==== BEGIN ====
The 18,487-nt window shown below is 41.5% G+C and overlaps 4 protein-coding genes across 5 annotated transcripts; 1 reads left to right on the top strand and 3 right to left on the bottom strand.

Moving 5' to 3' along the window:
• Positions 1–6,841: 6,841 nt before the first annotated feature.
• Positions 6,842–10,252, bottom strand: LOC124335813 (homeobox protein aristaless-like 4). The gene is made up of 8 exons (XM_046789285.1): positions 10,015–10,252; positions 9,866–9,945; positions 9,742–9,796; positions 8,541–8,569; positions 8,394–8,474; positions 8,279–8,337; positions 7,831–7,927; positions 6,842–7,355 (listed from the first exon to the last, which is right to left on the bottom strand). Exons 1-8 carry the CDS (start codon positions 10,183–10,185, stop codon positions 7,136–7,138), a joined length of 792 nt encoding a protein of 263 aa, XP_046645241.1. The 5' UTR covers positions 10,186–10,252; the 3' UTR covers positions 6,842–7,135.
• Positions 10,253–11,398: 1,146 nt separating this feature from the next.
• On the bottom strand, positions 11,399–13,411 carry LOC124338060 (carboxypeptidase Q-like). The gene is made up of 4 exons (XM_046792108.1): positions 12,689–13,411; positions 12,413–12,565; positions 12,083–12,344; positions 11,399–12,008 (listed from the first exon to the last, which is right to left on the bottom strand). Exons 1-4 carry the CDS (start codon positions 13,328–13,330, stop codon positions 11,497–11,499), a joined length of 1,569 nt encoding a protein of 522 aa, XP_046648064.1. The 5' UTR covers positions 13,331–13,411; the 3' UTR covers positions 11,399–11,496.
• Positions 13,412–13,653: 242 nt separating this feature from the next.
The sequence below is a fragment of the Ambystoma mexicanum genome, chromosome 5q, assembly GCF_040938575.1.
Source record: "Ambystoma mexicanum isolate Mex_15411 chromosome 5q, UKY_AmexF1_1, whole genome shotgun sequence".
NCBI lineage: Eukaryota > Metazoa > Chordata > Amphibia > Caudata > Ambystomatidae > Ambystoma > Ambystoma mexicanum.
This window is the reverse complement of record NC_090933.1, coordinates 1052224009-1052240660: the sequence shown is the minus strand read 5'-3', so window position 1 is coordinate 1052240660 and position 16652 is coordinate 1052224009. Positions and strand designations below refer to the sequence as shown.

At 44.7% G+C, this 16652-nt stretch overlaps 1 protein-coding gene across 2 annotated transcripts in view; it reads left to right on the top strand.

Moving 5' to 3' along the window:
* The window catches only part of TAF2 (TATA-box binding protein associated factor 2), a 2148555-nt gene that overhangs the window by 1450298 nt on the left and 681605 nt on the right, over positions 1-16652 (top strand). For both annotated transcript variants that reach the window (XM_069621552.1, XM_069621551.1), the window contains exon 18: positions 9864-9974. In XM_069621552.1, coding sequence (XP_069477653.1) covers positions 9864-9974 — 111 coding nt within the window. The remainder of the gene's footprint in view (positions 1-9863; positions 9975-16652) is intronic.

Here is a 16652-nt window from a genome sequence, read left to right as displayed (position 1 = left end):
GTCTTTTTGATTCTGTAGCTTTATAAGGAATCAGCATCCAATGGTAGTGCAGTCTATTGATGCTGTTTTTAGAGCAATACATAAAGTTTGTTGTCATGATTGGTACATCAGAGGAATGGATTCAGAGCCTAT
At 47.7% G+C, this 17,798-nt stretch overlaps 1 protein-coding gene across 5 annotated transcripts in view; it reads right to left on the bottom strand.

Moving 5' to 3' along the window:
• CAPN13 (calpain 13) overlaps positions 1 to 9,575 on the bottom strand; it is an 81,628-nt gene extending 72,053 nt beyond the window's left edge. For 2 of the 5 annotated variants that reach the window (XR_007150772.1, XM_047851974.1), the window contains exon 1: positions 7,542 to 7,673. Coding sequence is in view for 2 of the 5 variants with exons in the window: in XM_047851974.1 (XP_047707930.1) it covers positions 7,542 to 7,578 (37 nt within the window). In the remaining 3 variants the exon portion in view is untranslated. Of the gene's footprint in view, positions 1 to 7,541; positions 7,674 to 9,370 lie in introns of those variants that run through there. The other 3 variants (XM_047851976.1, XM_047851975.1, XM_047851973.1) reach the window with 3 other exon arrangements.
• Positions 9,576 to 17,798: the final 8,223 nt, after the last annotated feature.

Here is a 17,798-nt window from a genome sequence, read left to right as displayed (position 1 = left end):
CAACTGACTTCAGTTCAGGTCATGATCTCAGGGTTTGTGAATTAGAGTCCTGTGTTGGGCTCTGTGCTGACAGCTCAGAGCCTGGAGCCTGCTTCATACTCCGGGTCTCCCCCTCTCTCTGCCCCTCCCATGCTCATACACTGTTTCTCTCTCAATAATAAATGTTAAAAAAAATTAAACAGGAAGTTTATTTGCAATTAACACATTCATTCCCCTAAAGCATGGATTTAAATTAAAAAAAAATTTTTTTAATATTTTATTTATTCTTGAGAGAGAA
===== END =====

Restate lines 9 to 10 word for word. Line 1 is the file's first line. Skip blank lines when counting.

Source record: "Ambystoma mexicanum isolate Mex_15411 chromosome 5q, UKY_AmexF1_1, whole genome shotgun sequence".
NCBI lineage: Eukaryota > Metazoa > Chordata > Amphibia > Caudata > Ambystomatidae > Ambystoma > Ambystoma mexicanum.